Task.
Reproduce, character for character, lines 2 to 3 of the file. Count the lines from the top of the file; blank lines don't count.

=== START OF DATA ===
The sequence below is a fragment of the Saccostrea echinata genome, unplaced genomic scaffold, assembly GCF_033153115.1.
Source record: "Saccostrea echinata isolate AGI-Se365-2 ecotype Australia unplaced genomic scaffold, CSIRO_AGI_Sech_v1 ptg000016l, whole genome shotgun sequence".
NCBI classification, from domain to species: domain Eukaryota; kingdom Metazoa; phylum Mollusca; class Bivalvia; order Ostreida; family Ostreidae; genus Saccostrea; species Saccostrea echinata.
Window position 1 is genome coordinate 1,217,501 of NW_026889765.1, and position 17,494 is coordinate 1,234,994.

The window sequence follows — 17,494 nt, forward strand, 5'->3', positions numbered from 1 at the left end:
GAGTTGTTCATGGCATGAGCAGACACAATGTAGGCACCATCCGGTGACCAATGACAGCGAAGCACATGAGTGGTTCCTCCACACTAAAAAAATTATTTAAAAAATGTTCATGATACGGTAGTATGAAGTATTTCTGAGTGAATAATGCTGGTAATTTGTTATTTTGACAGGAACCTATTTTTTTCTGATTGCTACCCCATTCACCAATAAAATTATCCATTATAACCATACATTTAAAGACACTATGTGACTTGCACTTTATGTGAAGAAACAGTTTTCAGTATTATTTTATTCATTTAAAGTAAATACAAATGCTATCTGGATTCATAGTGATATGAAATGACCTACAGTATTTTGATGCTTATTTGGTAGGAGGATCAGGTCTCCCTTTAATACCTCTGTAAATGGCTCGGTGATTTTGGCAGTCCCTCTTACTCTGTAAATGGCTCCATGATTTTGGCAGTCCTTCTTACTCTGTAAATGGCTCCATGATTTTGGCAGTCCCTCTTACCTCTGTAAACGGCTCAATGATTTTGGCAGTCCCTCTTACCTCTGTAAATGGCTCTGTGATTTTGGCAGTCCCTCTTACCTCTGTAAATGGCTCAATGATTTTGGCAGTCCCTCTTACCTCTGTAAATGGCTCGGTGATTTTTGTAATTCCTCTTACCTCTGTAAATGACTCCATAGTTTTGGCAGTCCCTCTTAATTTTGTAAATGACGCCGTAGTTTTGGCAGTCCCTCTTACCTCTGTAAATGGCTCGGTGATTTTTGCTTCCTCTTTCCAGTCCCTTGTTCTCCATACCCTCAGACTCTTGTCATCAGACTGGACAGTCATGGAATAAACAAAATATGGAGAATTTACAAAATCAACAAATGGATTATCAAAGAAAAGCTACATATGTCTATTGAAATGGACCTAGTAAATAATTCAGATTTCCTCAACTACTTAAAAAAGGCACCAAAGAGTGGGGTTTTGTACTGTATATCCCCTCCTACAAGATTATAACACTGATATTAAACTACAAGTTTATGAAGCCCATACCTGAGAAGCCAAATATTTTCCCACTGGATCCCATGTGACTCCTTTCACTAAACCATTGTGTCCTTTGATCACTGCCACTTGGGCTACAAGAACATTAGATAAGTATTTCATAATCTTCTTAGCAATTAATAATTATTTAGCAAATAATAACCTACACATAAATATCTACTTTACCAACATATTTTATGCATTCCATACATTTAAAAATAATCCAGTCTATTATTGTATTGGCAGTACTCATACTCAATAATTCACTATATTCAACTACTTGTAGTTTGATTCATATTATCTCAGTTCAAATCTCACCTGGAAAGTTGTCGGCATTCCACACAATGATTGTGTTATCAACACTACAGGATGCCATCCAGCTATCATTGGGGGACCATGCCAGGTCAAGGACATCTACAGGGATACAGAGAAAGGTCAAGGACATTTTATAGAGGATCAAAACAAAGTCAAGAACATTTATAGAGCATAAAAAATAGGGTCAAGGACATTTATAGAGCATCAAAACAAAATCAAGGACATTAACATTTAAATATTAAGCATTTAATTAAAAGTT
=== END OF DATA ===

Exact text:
Source record: "Saccostrea echinata isolate AGI-Se365-2 ecotype Australia unplaced genomic scaffold, CSIRO_AGI_Sech_v1 ptg000016l, whole genome shotgun sequence".
NCBI classification, from domain to species: domain Eukaryota; kingdom Metazoa; phylum Mollusca; class Bivalvia; order Ostreida; family Ostreidae; genus Saccostrea; species Saccostrea echinata.